“Though many forward-thinking companies exist and have already successfully embraced enterprise mobility, the great majority have still not done so,” Tony Rizzo of Blue Hill Research wrote. “The key problem is that no business can simply rush in and hope to catch up with short-term mobile fixes or half-baked mobile solutions.”

Using Mobile Technology as a Catalyst for Digital Transformation

Corporate executives are facing a growing sense of urgency on how to best integrate a “mobile first” mindset with their digital transformation initiatives.  Not only do they want to gain control of the mobile ecosystem and visibility into what’s happening, but also they want to apply the power of mobility to achieving business goals.

As organizations strive to establish best practices for managing mobilization, many are finding success by establishing a Mobile Center of Excellence (MCoE).  This is a group of people within an enterprise, often augmented with external resources, who coordinate mobile efforts. Ideally, the group should consist of IT mobility experts and stakeholders in business units.

It’s All About Mobile Governance and Collaboration

Mobility Centers of Excellence come in all shapes and sizes.  Their roles typically encompass security, governance, policies, app development, device management, and user support.

Rizzo noted that many companies are “wholly unprepared to move ahead with enterprise-wide mobility, and they often ask what the best way to do so is –and if creating a mobile center of excellence makes sense. The short answer to MCoE is yes. The somewhat longer answer is, yes, but you better make sure you do it right and actually give the MCoE real influence.”

That’s not easy to accomplish. Mobility is a complex, varied, and rapidly evolving landscape. You and your associates can’t put other priorities on hold while you navigate a minefield of obstacles to get your MCoE defined, approved, funded, operational, and effectively supporting business units.

Given all this, don’t let all the issues surrounding mobility deter you from building an enterprise MCoE. Don’t be afraid to reach out to an external trusted partner who has experience and success with large mobile deployments.  Also, don’t try to ‘boil the ocean’ at the outset. MCoE development doesn’t have to be grandiose in its structure or resources – it can grow along with your business maturity in managing mobility.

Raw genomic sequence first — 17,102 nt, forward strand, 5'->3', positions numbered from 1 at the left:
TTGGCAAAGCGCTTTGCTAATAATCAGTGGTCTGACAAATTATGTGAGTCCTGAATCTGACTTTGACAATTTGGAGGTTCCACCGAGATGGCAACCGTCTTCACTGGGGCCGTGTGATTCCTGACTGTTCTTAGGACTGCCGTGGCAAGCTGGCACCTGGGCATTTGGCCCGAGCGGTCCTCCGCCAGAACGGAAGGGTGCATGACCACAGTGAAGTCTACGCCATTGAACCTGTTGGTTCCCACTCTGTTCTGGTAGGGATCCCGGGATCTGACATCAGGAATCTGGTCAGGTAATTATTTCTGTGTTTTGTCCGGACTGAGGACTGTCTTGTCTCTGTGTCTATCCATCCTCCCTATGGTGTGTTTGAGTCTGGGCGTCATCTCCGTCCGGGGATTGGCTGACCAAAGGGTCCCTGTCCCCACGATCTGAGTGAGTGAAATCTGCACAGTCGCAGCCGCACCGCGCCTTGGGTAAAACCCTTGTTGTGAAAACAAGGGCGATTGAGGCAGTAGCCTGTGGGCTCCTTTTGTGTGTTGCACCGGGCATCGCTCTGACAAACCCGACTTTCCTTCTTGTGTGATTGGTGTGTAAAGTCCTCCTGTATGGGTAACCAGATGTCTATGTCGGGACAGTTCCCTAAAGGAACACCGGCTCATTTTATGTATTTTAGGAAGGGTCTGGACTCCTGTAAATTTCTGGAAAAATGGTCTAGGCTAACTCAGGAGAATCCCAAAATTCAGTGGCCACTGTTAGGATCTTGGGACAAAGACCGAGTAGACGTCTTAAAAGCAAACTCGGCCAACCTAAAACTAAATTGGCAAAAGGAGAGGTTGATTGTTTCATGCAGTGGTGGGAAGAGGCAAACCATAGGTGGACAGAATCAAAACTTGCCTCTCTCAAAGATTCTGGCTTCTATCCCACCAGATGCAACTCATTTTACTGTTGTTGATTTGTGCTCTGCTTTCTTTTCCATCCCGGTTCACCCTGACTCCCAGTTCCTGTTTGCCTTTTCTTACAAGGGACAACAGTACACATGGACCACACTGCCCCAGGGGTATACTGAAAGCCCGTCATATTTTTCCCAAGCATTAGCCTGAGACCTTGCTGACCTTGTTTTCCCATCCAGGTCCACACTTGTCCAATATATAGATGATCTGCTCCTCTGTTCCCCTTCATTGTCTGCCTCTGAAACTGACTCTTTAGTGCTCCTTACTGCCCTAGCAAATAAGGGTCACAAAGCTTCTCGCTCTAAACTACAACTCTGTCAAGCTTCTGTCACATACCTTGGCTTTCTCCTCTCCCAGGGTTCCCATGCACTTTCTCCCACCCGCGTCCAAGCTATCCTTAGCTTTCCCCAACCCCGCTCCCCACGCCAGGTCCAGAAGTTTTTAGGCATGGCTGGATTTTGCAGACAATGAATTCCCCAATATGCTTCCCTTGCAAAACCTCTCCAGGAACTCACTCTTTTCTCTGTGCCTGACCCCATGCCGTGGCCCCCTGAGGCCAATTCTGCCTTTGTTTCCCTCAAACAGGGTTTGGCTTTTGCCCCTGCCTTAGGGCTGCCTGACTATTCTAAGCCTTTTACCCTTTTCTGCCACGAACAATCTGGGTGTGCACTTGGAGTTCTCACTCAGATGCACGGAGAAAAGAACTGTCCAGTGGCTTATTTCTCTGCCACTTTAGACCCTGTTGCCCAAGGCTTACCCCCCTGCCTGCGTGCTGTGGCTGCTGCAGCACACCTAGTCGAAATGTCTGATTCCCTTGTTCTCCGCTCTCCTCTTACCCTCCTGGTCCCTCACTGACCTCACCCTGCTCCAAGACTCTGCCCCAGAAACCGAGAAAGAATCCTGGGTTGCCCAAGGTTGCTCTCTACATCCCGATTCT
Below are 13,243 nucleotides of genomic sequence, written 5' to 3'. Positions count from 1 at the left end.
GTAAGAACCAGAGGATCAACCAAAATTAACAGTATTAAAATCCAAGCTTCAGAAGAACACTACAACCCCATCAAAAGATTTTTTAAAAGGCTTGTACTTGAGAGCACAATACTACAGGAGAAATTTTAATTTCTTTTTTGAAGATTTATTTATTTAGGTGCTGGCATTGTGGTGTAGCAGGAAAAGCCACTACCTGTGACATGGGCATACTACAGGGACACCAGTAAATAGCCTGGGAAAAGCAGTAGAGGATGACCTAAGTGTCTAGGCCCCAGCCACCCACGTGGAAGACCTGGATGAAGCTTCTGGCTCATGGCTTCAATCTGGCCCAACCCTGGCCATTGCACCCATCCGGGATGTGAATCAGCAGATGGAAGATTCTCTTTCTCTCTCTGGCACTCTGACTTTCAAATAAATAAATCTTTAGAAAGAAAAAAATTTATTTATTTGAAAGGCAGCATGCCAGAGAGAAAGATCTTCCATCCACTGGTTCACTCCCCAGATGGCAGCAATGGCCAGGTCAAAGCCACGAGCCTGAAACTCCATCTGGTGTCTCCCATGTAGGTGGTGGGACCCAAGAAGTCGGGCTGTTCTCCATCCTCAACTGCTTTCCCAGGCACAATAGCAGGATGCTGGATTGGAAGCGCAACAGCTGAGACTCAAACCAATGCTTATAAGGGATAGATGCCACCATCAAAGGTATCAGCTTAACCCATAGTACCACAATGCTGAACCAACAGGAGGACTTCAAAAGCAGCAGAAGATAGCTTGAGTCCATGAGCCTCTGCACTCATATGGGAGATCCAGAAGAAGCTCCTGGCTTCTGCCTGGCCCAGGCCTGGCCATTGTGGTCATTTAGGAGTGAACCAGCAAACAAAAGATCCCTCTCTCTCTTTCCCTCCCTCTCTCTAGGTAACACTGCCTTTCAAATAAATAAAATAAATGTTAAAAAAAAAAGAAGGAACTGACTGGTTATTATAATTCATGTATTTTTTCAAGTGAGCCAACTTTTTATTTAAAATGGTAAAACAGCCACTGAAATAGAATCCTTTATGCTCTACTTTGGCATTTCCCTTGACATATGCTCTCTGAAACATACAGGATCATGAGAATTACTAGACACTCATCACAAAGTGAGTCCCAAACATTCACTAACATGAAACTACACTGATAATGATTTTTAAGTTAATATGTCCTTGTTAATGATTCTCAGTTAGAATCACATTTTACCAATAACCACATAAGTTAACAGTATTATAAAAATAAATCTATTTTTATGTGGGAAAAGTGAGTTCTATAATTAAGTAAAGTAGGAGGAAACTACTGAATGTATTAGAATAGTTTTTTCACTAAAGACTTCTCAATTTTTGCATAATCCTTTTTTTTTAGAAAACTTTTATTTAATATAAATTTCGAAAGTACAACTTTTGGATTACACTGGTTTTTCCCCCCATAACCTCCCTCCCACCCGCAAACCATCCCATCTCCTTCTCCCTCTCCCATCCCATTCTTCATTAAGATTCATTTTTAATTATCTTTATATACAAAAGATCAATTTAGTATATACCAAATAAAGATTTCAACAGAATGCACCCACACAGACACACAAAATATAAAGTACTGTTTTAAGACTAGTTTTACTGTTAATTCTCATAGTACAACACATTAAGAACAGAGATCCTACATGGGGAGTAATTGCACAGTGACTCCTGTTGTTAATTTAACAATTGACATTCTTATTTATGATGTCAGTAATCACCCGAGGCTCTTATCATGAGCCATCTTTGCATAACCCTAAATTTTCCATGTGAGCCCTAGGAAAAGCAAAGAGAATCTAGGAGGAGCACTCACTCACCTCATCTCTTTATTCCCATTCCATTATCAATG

Starting off, focus on simplicity.  Make sure the executive team sees the value and will champion the MCoE’s launch and growth.

Next steps:

  1. In “Top 10 Mistakes to Avoid to Maximize Success with Your MCOE,” Gartner analysts Leif-Olof Wallin and Bryan Taylor advised writing a charter that articulates “the group’s role to steer, educate, coach and drive innovation.”
  2. Establish a budget sufficient for strategic planning, training, development, integration, day-to-day operations, and 24/7 user support.
  3. Recruit and form a cross-functional enterprise team of IT and line-of-business people who can devote at least 25% of their time to the MCoE.

And finally, consider a managed mobile services provider as a trusted partner – getting advice from experts who have built and managed a MCoE.  A managed services approach offers new opportunities for the business to focus on its core competencies, fill needed skill gaps and be more responsive to customer needs.

The MCoE is the best approach for enterprises whose business success relies on always-on, virtually connected employees, partners and customers. Done right, the processes and standards set by the business delivers quicker time-to-value as mobility becomes the default platform of the future.

 

Webinar: Enterprise Mobility Reaches New Heights with Southwest Airlines

When Southwest Airlines decided to invest in a recent deployment of more than 14,000 iPad Minis to its flight attendants, they turned to a managed mobile services partner to achieve two of the company’s primary objectives: ROI and focus on customer service.

This webinar shares valuable insights and best practices for a successful enterprise mobile rollout such as:

  • The importance of selecting the right device for the right use case
  • How to align with Corporate governance – including security and policies
  • What you need to think about once your solution has been deployed

Did you miss the live session? Sign up below to receive a link to recorded presentation!

 

Simplifying the Complexity of Enterprise Mobility

By: Heather Standrod, Marketing & Creative Director, Stratix Corporation

How are mobile devices and apps being used in your organization?  How many are unauthorized? Who’s using them? Are their uses relevant to their jobs?  What costs are being incurred?

IT and line-of-business managers typically have a hard time getting answers to these (and many other) mobility questions, often because rogue users are bringing unknown mobile devices and applications into enterprise networks. In my experience, the larger the enterprise, the more difficult it becomes to gain full visibility into the mobility arena.

Enterprise mobility encompasses much more than just managing a myriad of devices.  In a recent Enterprise AppsTech story, editor James Bourne points out that managing mobile apps, network access, carrier expenses, and identity verification should also be included in an end-to-end enterprise mobility solution.

By relying on a Mobility-as-a-Service provider, he adds, you can “take all the complexity out of it, putting it all safely in the hands of a third party specialist … .”

Whether to insource or outsource enterprise mobility, of course, is a business decision involving corporate goals, resource utilization, operating expenses, capital expenditures, and many other factors. A recent article, “Maximize your business’ mobile budget by understanding TCO”, highlights the importance of managing Opex and Capex components of the total cost of ownership.

Once enterprise executives are fully behind a mobility strategy that supports enterprise goals, the heavy lifting for maximizing mobility’s promise has been done. Remaining challenges—implementing the strategy and managing the mobile ecosystem—are mostly tactical: